Four days later, the Israeli daily Haaretz reported, “Israel and Turkey have reached understanding on the outlines of a reconciliation agreement that would put an end to the long crisis in relations between the two countries and normalize ties.” [Continue reading…]
Al Jazeera reports: As cold, late-autumn rain poured down on the Gaza Strip last month, Yousef al-Najjar watched as his makeshift home sunk deeper into the mud, its thin laminate floors cracking.
Intended as a temporary solution for residents made homeless by Israel’s 2014 war on Gaza, the static caravans of Khuzaa – a cluster of around 70 tin-sheet homes on the town’s outskirts, paid for by donor nations such as Qatar and the United Arab Emirates – are scarcely equipped for another winter. Najjar fears that cold temperatures and increased rainfall will make the homes unliveable.
“We live in a horrible situation,” Najjar, a 47-year-old father of three, told Al Jazeera. “This area of Khuzaa is lower than the rest. When it rains, the water settles here.”
“The [caravans] aren’t insulated, and over time, they have shifted,” he added. “The outside air comes in, then it gets hotter or colder depending on the season. We are provided heaters, but they aren’t effective. Last year, we tried to build fires inside the caravan, but we stopped. We know it’s not safe. What if we fell asleep and it caught fire?” [Continue reading…]
The National reports: This Christmas season in Bethlehem, death, depression and anger are in the air at Aida refugee camp, three kilometres from Nativity Church.
Aida, wedged between Israel’s West Bank separation barrier and an army checkpoint, has been a major flashpoint of clashes during the two-and-a-half-month-old wave of violence known in the Palestinian media as the haba shaabiya or popular rising.
At least 126 Palestinians and 19 Israelis have been killed since the beginning of October, according to the Palestinian Maan news agency.
Five of the Palestinian dead were from the Bethlehem area and two from Aida camp, including Abdul Rahman Shadi Obeidallah, 13, who camp residents say was killed by a sniper on October 5 as he stood in the street with friends. [Continue reading…]
Mitchell Plitnick writes: A great deal of support for Israeli settlements comes from the United States in the form of tax-deductible contributions from private donors. The Obama administration, like all administrations before it, opposes Israeli settlement in the West Bank and considers it an obstacle to peace. Yet, at the same time, the United States government effectively incentivizes support for the settlements by allowing American charities to disburse millions of tax-deductible dollars in support for them.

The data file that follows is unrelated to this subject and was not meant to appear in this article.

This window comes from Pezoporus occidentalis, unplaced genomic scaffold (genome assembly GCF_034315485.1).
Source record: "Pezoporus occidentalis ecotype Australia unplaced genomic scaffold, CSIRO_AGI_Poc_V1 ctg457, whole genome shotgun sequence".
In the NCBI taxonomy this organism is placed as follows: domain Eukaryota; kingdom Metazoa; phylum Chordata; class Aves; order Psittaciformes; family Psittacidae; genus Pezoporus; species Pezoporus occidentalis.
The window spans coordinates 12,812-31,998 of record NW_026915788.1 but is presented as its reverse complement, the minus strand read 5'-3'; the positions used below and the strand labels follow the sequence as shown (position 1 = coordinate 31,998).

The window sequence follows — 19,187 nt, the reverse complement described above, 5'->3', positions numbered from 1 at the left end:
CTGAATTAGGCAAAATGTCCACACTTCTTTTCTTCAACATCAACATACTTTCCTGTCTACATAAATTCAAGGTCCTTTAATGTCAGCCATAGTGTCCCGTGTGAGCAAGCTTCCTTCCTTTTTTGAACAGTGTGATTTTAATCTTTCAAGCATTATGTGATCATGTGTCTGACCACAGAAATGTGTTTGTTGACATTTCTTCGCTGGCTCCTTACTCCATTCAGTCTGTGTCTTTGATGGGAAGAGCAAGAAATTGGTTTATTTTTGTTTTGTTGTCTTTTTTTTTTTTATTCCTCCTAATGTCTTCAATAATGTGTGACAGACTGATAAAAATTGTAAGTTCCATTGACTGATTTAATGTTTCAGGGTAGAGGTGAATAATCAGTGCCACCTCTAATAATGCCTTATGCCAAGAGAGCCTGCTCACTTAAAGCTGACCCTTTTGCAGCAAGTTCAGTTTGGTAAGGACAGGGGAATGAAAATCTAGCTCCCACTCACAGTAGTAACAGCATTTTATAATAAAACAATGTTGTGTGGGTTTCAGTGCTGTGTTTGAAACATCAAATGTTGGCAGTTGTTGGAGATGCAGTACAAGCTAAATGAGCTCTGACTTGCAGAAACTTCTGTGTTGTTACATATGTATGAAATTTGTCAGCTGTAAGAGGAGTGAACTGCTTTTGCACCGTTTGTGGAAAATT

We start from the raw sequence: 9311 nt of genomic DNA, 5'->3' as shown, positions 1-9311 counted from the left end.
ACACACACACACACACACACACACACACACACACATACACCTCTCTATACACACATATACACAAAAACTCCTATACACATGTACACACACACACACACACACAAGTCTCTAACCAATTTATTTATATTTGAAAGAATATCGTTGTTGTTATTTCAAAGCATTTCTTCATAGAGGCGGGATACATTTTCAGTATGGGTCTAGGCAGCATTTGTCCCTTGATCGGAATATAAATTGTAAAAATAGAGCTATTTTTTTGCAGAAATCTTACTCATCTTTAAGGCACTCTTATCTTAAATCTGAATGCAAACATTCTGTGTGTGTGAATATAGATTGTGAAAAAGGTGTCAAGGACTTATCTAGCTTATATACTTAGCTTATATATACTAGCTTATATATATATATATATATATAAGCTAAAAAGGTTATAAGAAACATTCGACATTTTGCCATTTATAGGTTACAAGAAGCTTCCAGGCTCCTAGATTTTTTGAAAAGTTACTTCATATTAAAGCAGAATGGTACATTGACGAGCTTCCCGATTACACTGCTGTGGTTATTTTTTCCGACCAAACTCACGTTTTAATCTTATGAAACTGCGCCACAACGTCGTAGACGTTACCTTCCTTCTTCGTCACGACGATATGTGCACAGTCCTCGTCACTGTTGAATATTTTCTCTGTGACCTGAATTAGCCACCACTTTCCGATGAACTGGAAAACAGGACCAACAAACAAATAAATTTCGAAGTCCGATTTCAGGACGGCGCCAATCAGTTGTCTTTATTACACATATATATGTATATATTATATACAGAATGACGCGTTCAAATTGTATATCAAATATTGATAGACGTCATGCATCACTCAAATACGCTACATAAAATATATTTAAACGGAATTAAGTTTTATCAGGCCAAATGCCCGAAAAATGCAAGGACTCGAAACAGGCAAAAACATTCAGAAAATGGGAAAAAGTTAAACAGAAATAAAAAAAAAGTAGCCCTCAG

This problem has not gone unnoticed, even though it continues unimpeded at this point. The Israeli daily, Ha’aretz, is publishing a series of reports and data uncovered by journalist Uri Blau detailing the extent of private American support for the settlements.
This investigation by Blau pushes forward efforts that a number of US-based groups have made in the past. Most recently, T’Ruah: The Rabbinic Call for Human Rights brought attention to this issue by filing a complaint against one such group, Honenu, in New York. Earlier in 2015, the group Avaaz petitioned the IRS to revoke the tax-exempt status of The Hebron Fund, which directly supports the flashpoint Israeli settlement in that Palestinian city. [Continue reading…]
Al Jazeera reports: An elite Israeli military force that operates undercover stormed the al-Ahli Hospital in Hebron and shot dead a 27-year-old Palestinian, the Palestinian Ministry of Health said.
Abdullah al-Shalaldeh was killed by five rounds fired early Thursday after 21 members of the elite unit – known as Mustaarabin – barged into the hospital room of his cousin, Azzam al-Shalaldeh, a ministry statement said.
The commandos wanted to question Azzam – who required surgery after earlier being shot by Israeli security forces – and his cousin tried to prevent them from doing so when the Israelis opened fire. [Continue reading…]